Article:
Ford Is Investing $1 Billion in Germany as It Goes Electric in Europe

Ford is spending $1 billion to modernize a plant in Germany as part of a plan to sell only electric passenger cars in Europe by 2030.

The factory in Cologne, Germany, will be overhauled to produce the U.S. carmaker’s first European-built, mass volume all-electric passenger vehicle starting in 2023, according to the company.

Ford said that by mid-2026, all of the passenger cars it sells in Europe will be either all-electric or plug-in hybrid vehicles that have both an internal combustion engine plus a battery and electric motor. The company aims for its European passenger cars to be all-electric by 2030.

“We successfully restructured Ford of Europe and returned to profitability in the fourth quarter of 2020,” said Stuart Rowley, president of Ford of Europe. “Now we are charging into an all-electric future in Europe.”

Rowley said that while tougher regulation is part of the reason for the shift, buyers also have shown increased appetite for electric vehicles.

“Consumers are rapidly moving in that direction,” he told CNN International’s Anna Stewart, adding that every electric offering sees “very strong demand.”

Ford announced earlier this month that it would invest at least $22 billion worldwide through 2025 to build electric vehicles, nearly twice what the company had previously committed to spend. That figure includes $7 billion that the company had already spent from 2016 through the end of 2020.

The Europe Factor

Europe has imposed aggressive targets to reduce greenhouse gas emissions from vehicles, and carmakers face huge potential fines if they do not comply. That has helped the continent pace ahead of the United States on adoption of electric vehicles.

About 10 percent of the car industry’s sales in Europe were pure electric in December, Ford CEO Jim Farley said during a recent conference call. And electric vehicles made up 54 percent of car sales in Norway last year, the first country to have more than half its auto sales be battery-powered vehicles.

Ford will have catching up to do. German automaker Volkswagen, which announced an alliance with Ford in 2019, is the leader in electric vehicle sales in Europe. Global electric car leader Tesla is building its first European factory outside of Berlin, which is due to open later this year.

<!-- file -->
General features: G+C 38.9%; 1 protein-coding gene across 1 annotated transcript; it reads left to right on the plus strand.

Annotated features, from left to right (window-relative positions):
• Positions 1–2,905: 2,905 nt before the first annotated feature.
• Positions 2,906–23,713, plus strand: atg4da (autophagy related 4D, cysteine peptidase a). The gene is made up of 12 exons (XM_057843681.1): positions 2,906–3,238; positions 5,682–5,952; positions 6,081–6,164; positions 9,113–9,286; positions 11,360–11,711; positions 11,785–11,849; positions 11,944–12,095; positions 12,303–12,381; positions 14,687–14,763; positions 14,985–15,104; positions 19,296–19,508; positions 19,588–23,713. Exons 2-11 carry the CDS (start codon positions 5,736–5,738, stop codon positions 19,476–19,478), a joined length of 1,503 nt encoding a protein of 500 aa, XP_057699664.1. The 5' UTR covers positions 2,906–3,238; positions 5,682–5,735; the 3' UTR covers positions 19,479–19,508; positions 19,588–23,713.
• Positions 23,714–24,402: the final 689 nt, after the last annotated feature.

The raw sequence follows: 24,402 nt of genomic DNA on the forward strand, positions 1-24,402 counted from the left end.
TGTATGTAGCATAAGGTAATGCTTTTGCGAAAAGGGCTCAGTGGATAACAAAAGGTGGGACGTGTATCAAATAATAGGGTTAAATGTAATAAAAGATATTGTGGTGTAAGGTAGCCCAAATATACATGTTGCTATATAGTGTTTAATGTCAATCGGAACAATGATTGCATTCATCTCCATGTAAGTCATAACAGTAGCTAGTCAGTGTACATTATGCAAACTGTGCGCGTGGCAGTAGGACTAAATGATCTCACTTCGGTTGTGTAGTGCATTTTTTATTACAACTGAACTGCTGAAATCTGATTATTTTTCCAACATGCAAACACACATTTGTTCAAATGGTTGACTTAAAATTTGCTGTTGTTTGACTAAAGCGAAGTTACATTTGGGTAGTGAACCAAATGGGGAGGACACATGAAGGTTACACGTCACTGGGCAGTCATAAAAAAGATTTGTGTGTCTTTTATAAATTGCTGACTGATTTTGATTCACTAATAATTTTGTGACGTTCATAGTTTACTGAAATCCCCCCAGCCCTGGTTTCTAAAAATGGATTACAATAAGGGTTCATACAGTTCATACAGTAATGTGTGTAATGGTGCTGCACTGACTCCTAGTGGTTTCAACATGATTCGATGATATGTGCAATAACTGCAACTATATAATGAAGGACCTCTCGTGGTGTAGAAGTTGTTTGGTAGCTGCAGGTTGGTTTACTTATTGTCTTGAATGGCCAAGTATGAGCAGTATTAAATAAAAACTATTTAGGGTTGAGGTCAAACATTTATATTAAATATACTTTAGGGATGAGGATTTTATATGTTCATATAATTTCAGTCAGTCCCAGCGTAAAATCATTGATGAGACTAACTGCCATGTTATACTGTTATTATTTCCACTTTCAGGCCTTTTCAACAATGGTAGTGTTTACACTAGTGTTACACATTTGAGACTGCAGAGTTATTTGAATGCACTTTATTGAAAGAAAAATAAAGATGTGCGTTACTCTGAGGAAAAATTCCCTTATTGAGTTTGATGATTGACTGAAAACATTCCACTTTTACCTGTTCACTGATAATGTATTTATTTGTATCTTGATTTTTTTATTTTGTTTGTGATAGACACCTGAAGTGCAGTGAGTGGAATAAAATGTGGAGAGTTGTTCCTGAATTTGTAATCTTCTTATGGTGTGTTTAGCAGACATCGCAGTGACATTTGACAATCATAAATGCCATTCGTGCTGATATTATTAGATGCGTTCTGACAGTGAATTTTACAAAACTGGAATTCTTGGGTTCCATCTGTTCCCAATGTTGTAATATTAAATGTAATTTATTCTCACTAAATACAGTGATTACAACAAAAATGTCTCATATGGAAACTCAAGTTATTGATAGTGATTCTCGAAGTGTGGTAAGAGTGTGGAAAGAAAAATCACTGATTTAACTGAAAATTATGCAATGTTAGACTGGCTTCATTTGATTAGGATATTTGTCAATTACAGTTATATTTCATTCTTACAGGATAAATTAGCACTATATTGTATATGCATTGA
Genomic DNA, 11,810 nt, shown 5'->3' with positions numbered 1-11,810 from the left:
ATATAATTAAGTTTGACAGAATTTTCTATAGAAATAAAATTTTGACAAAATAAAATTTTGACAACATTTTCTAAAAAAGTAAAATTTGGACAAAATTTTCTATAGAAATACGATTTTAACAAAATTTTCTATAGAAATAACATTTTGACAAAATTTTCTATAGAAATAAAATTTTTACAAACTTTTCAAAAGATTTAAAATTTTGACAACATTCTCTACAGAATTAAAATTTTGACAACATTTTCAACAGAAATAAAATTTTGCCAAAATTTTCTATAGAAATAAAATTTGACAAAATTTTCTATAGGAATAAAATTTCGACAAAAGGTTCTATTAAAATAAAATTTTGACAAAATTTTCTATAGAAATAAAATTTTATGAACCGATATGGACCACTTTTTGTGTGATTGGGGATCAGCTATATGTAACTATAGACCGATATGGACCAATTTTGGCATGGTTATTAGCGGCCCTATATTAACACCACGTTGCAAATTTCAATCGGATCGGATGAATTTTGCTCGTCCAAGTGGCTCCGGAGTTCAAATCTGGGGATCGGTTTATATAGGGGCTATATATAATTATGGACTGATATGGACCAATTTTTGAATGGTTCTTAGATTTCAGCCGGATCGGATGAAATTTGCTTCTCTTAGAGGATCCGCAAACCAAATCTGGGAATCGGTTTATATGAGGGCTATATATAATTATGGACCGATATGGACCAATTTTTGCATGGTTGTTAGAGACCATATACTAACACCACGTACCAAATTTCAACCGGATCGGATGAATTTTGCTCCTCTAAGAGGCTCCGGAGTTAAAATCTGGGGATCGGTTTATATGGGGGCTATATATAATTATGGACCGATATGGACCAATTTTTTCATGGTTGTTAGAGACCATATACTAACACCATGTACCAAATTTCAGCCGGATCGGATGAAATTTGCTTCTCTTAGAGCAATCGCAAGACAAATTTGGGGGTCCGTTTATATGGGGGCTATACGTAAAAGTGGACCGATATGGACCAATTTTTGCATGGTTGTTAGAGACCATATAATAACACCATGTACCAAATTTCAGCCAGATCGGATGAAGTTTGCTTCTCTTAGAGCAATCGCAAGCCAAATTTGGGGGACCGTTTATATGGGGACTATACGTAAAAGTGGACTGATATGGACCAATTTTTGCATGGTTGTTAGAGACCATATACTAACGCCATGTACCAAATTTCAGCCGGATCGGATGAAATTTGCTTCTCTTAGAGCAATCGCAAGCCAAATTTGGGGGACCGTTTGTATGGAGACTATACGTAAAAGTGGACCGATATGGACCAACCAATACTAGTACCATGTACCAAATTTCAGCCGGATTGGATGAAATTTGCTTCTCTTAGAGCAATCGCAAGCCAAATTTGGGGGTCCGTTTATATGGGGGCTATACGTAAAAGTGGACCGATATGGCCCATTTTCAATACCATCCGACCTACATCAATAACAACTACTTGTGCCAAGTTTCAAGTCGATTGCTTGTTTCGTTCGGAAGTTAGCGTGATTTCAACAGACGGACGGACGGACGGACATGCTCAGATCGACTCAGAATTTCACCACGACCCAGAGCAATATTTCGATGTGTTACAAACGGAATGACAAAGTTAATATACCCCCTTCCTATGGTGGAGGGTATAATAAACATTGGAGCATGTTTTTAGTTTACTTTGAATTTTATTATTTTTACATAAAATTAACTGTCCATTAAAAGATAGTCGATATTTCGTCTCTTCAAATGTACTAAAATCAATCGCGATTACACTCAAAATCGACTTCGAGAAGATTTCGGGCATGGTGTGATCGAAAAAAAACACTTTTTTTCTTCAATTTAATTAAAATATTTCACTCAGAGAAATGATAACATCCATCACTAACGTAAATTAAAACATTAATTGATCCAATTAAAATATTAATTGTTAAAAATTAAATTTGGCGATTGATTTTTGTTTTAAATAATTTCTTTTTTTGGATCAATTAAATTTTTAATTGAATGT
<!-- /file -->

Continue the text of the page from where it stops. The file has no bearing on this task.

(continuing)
Ford just recently started deliveries of the Mustang Mach-E electric vehicle in the United States, and it doesn’t currently sell any pure electric vehicles in Europe. But the Mach-E is due in European showrooms soon and Ford has more electric vehicles in the pipeline, including the E-Transit commercial van, due in U.S. dealerships late this year and in Europe in early 2022.

The E-Transit will be particularly important for Ford: Despite comprising only 7 percent of European car sales overall, it’s a leader for Europe’s commercial vehicle sales sector.

Still, Ford is predicting that only two-thirds of its commercial vehicle sales will be all-electric by 2030, rather than the 100 percent goal it has set for passenger cars.

Virtually all automakers are making major pushes to convert from traditional internal combustion engine cars to pure electrics. General Motors recently announced it is shooting to sell only emission-free vehicles by 2035.

Electric vehicles are expected eventually to be cheaper to produce than traditional gasoline-powered cars, thanks to fewer moving parts and thus less need for labor to assemble them. Ford estimated in 2017 that it would need 30 percent less labor to build electric vehicles than gasoline-powered cars.

The-CNN-Wire
™ & © 2021 Cable News Network, Inc., a WarnerMedia Company. All rights reserved.